US9213792B2 (en) 2008-03-13 2015-12-15 Tela Innovations, Inc. Semiconductor chip including digital logic circuit including at least six transistors with some transistors forming cross-coupled transistor configuration and associated methods
US8552509B2 (en) 2008-03-13 2013-10-08 Tela Innovations, Inc. Integrated circuit including cross-coupled transistors having gate electrodes formed within gate level feature layout channels with other transistors positioned between cross-coupled transistors
US8835989B2 (en) 2008-03-13 2014-09-16 Tela Innovations, Inc. Integrated circuit including cross-coupled transistors having gate electrodes formed within gate level feature layout channels with gate electrode placement specifications
US9245081B2 (en) 2008-03-13 2016-01-26 Tela Innovations, Inc. Semiconductor chip including digital logic circuit including at least nine linear-shaped conductive structures collectively forming gate electrodes of at least six transistors with some transistors forming cross-coupled transistor configuration and associated methods
US8669595B2 (en) 2008-03-13 2014-03-11 Tela Innovations, Inc. Integrated circuit including cross-coupled transistors having gate electrodes formed within gate level feature layout channels with gate contact position, alignment, and offset specifications
US8816402B2 (en) 2008-03-13 2014-08-26 Tela Innovations, Inc. Integrated circuit including cross-coupled transistors having gate electrodes formed within gate level feature layout channels with gate level feature layout channel including single transistor
US8785979B2 (en) 2008-03-13 2014-07-22 Tela Innovations, Inc. Integrated circuit including cross-coupled transistors having gate electrodes formed within gate level feature layout channels with two inside positioned gate contacts and two outside positioned gate contacts and electrical connection of cross-coupled transistors through same interconnect layer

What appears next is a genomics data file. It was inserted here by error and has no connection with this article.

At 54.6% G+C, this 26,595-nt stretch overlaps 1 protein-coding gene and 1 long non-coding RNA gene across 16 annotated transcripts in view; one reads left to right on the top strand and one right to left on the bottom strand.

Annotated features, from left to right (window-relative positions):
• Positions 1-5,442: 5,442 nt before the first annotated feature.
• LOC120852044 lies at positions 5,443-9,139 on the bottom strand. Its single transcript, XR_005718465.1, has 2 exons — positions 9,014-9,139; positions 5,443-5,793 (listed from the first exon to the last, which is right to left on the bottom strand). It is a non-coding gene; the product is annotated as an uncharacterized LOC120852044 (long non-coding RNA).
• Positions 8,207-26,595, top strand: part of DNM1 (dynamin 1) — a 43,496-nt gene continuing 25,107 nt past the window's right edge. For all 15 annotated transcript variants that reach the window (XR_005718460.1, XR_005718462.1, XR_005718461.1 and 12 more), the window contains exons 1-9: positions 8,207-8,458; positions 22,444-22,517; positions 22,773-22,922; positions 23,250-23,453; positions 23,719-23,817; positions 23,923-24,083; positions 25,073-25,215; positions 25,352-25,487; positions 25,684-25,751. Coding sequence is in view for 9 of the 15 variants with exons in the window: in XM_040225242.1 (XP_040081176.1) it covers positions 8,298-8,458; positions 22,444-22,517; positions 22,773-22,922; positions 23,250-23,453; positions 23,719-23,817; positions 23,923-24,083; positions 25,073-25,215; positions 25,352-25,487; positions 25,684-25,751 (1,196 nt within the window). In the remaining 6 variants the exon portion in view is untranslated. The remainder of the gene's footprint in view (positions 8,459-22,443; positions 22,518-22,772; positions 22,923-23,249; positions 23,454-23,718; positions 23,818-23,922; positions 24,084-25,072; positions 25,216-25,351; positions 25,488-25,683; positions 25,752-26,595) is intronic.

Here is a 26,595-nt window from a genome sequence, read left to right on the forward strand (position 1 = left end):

US8785978B2 (en) 2008-03-13 2014-07-22 Tela Innovations, Inc. Integrated circuit including cross-coupled transistors having gate electrodes formed within gate level feature layout channels with electrical connection of cross-coupled transistors through same interconnect layer
US8772839B2 (en) 2008-03-13 2014-07-08 Tela Innovations, Inc. Integrated circuit including cross-coupled transistors having gate electrodes formed within gate level feature layout channels with four inside positioned gate contacts having offset and aligned relationships and electrical connection of transistor gates through linear interconnect conductors in single interconnect layer
US10020321B2 (en) 2008-03-13 2018-07-10 Tela Innovations, Inc. Cross-coupled transistor circuit defined on two gate electrode tracks
US8669594B2 (en) 2008-03-13 2014-03-11 Tela Innovations, Inc. Integrated circuit including cross-coupled transistors having gate electrodes formed within at least twelve gate level feature layout channels
US8742463B2 (en) 2008-03-13 2014-06-03 Tela Innovations, Inc. Integrated circuit including cross-coupled transistors having gate electrodes formed within gate level feature layout channels with outer positioned gate contacts
US8735995B2 (en) 2008-03-13 2014-05-27 Tela Innovations, Inc. Cross-coupled transistor circuit defined on three gate electrode tracks with diffusion regions of common node on opposing sides of same gate electrode track
US8680583B2 (en) 2008-03-13 2014-03-25 Tela Innovations, Inc. Integrated circuit including cross-coupled transistors having gate electrodes formed within at least nine gate level feature layout channels
US8729643B2 (en) 2008-03-13 2014-05-20 Tela Innovations, Inc. Cross-coupled transistor circuit including offset inner gate contacts
US9536899B2 (en) 2008-03-13 2017-01-03 Tela Innovations, Inc. Semiconductor chip including integrated circuit having cross-coupled transistor configuration and method for manufacturing the same
US8729606B2 (en) 2008-03-13 2014-05-20 Tela Innovations, Inc. Integrated circuit including cross-coupled transistors having gate electrodes formed within gate level feature layout channels
US20100187627A1 (en) * 2008-03-13 2010-07-29 Tela Innovations, Inc. Channelized Gate Level Cross-Coupled Transistor Device with Overlapping PMOS Transistors and Overlapping NMOS Transistors Relative to Direction of Gate Electrodes
US8735944B2 (en) 2008-03-13 2014-05-27 Tela Innovations, Inc. Integrated circuit including cross-coupled transistors having gate electrodes formed within gate level feature layout channels with serially connected transistors